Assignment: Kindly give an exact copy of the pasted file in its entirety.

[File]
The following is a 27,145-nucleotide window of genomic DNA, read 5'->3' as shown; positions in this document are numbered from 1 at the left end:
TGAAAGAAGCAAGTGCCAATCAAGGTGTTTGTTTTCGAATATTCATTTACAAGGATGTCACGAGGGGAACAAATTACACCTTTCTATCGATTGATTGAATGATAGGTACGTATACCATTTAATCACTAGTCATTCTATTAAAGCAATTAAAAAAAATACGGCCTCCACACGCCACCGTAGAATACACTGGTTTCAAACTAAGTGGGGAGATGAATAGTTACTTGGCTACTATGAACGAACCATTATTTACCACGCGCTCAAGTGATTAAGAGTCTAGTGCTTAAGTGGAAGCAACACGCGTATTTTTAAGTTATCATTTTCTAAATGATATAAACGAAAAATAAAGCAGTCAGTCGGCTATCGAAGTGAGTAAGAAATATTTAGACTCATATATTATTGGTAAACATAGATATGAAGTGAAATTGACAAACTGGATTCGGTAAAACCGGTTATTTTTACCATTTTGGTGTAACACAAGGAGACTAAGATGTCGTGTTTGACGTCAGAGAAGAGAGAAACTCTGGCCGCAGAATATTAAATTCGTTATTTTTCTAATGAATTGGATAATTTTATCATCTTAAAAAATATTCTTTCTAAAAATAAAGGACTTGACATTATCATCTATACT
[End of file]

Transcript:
The following is a 27,145-nucleotide window of genomic DNA, read 5'->3' as shown; positions in this document are numbered from 1 at the left end:
TGAAAGAAGCAAGTGCCAATCAAGGTGTTTGTTTTCGAATATTCATTTACAAGGATGTCACGAGGGGAACAAATTACACCTTTCTATCGATTGATTGAATGATAGGTACGTATACCATTTAATCACTAGTCATTCTATTAAAGCAATTAAAAAAAATACGGCCTCCACACGCCACCGTAGAATACACTGGTTTCAAACTAAGTGGGGAGATGAATAGTTACTTGGCTACTATGAACGAACCATTATTTACCACGCGCTCAAGTGATTAAGAGTCTAGTGCTTAAGTGGAAGCAACACGCGTATTTTTAAGTTATCATTTTCTAAATGATATAAACGAAAAATAAAGCAGTCAGTCGGCTATCGAAGTGAGTAAGAAATATTTAGACTCATATATTATTGGTAAACATAGATATGAAGTGAAATTGACAAACTGGATTCGGTAAAACCGGTTATTTTTACCATTTTGGTGTAACACAAGGAGACTAAGATGTCGTGTTTGACGTCAGAGAAGAGAGAAACTCTGGCCGCAGAATATTAAATTCGTTATTTTTCTAATGAATTGGATAATTTTATCATCTTAAAAAATATTCTTTCTAAAAATAAAGGACTTGACATTATCATCTATACT